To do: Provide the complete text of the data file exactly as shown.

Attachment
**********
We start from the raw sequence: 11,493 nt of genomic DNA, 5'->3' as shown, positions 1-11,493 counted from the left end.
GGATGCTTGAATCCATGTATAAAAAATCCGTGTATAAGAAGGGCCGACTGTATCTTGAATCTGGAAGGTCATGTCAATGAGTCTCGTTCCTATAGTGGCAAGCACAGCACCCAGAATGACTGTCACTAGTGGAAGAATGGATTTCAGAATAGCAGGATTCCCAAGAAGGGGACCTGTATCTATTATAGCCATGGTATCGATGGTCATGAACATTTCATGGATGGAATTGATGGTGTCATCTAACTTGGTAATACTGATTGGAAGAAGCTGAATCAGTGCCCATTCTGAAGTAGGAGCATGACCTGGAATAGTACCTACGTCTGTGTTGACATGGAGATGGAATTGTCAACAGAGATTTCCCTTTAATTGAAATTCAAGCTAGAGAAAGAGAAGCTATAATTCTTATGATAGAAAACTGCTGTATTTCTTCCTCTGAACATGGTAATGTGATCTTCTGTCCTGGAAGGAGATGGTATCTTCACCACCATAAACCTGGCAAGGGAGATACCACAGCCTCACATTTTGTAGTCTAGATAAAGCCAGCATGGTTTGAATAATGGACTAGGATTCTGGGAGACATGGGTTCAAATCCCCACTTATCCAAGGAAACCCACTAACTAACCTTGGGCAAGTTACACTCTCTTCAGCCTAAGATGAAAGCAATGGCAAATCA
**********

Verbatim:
We start from the raw sequence: 11,493 nt of genomic DNA, 5'->3' as shown, positions 1-11,493 counted from the left end.
GGATGCTTGAATCCATGTATAAAAAATCCGTGTATAAGAAGGGCCGACTGTATCTTGAATCTGGAAGGTCATGTCAATGAGTCTCGTTCCTATAGTGGCAAGCACAGCACCCAGAATGACTGTCACTAGTGGAAGAATGGATTTCAGAATAGCAGGATTCCCAAGAAGGGGACCTGTATCTATTATAGCCATGGTATCGATGGTCATGAACATTTCATGGATGGAATTGATGGTGTCATCTAACTTGGTAATACTGATTGGAAGAAGCTGAATCAGTGCCCATTCTGAAGTAGGAGCATGACCTGGAATAGTACCTACGTCTGTGTTGACATGGAGATGGAATTGTCAACAGAGATTTCCCTTTAATTGAAATTCAAGCTAGAGAAAGAGAAGCTATAATTCTTATGATAGAAAACTGCTGTATTTCTTCCTCTGAACATGGTAATGTGATCTTCTGTCCTGGAAGGAGATGGTATCTTCACCACCATAAACCTGGCAAGGGAGATACCACAGCCTCACATTTTGTAGTCTAGATAAAGCCAGCATGGTTTGAATAATGGACTAGGATTCTGGGAGACATGGGTTCAAATCCCCACTTATCCAAGGAAACCCACTAACTAACCTTGGGCAAGTTACACTCTCTTCAGCCTAAGATGAAAGCAATGGCAAATCA